EPA Issues Enforcement Alert on Anhydrous Ammonia

In February 2015, the Environmental Protection Agency issued an enforcement alert entitled: “Anhydrous Ammonia at Refrigeration Facilities Under Scrutiny by U.S. EPA.” The EPA’s Office of Civil Enforcement issues alerts such as this periodically to highlight areas where the agency is placing enforcement priority.

According to EPA, “evidence gathered by the U.S. Environmental Protection Agency (EPA) indicates that some refrigeration facilities may be failing to properly manage hazardous chemicals, including anhydrous ammonia, as required by the Clean Air Act (CAA) Section 112(r).” The alert is intended to inform the industry that companies must take responsibility to prevent accidental releases of dangerous chemicals like anhydrous ammonia through compliance with CAA’s Chemical Accident Prevention Program. EPA cites a number of recent releases and enforcement cases as a reason for issuing the alert.

For facilities with over 10,000 pounds of ammonia, the primary regulation EPA uses is the Risk Management Program. The alert reminds facilities subject to RMP that they must:

  • Analyze the worst-case release scenario to determine the potential effects of a release of an extremely hazardous substance.
  • Complete a five-year accident history.
  • Coordinate response actions with the local emergency response agencies.
  • Submit to EPA a written Risk Management Plan, which is a summary of the Program, updating the plan every five years or as changes occur.

Facilities that have processes from which worst-case releases could reach the public, or where accidental releases within the past five years have resulted in certain offsite impacts have additional requirements. For example, owners and operators of Program 3 processes must:

  • Conduct an analysis to identify and resolve hazards associated with the process, which must be updated every five years.

Have a release prevention program, with requirements to:

  • compile process safety information about the chemicals, equipment, and applicable industry standards, and ensure compliance with such industry standards,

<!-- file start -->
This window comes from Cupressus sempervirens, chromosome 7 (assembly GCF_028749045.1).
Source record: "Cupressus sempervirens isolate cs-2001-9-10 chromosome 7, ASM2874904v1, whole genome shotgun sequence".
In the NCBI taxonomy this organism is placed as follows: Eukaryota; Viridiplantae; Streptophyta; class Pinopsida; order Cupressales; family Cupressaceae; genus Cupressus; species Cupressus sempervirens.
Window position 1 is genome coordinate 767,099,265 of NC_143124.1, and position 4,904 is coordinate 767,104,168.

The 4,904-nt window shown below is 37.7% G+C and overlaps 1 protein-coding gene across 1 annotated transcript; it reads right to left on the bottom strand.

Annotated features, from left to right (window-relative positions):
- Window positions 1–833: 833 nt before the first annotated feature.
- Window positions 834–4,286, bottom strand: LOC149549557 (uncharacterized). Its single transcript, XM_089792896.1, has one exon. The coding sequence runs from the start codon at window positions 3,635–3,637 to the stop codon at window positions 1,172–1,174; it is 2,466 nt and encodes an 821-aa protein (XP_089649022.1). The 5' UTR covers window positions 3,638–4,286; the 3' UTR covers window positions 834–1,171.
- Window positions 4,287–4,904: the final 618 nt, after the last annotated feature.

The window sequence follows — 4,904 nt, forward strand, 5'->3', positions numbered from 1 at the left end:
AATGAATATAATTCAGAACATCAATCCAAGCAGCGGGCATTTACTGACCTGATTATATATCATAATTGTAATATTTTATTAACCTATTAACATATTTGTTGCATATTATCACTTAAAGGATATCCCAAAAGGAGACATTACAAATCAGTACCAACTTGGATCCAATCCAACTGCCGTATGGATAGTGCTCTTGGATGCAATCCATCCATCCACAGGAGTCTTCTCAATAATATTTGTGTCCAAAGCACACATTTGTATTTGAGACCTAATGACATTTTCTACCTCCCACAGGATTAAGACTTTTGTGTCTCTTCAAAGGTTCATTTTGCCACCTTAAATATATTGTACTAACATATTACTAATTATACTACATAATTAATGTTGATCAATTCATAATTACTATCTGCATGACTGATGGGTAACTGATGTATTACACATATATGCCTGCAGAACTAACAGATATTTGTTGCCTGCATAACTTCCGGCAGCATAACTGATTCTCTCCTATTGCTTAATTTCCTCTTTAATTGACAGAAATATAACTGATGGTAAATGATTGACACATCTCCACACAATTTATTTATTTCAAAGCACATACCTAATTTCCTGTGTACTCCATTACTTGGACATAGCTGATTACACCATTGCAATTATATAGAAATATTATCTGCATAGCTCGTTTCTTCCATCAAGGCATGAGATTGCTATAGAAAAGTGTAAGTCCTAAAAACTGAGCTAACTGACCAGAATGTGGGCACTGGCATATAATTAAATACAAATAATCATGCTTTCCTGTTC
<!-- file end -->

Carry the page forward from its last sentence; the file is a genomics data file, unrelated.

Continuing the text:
• use safe operating procedures,
  • train employees,
  • maintain equipment,
  • conduct compliance audits every three years,
  • investigate accidents,
  • manage changes that could affect a process,
  • perform pre-startup review,
  • have an employee participation plan,
  • prevent accidents from hot work, and
  • have a program to manage contractors who are working on or around a process.

The alert also discusses the role that the EPA’s General Duty Clause plays in regulating refrigeration facilities with less than 10,000 pounds of ammonia. The Clean Air Act Amendments of 1990 includes Section 112(r)(1), which defines EPA’s General Duty Clause:

“…The owners and operators of stationary sources producing, processing, handling or storing such substances [i.e., a chemical in 40 CFR part 68 or any other extremely hazardous substance] have a general duty [in the same manner and to the same extent as the general duty clause in the Occupational Safety and Health Act (OSHA)] to identify hazards which may result from (such) releases using appropriate hazard assessment techniques, to design and maintain a safe facility taking such steps as are necessary to prevent releases, and to minimize the consequences of accidental releases which do occur.”

While facilities with less than 10,000 pounds of ammonia do not need to file a formal Risk Management Plan, EPA, through its General Duty Clause, expects facilities to:

  • Determine if, and under what circumstances, a release could occur.
  • Put in place procedures and controls to prevent a release.
  • Implement a plan of action should a release occur.

EPA’s General Duty Clause is very broad in its application and there are few details provided on how to comply. EPA has published some guidance on how inspectors are to apply the General Duty Clause in the document entitled “Guidance for Implementation of the General Duty Clause Clean Air Act Section 112(r)(1). This document outlines three steps that can help demonstrate compliance: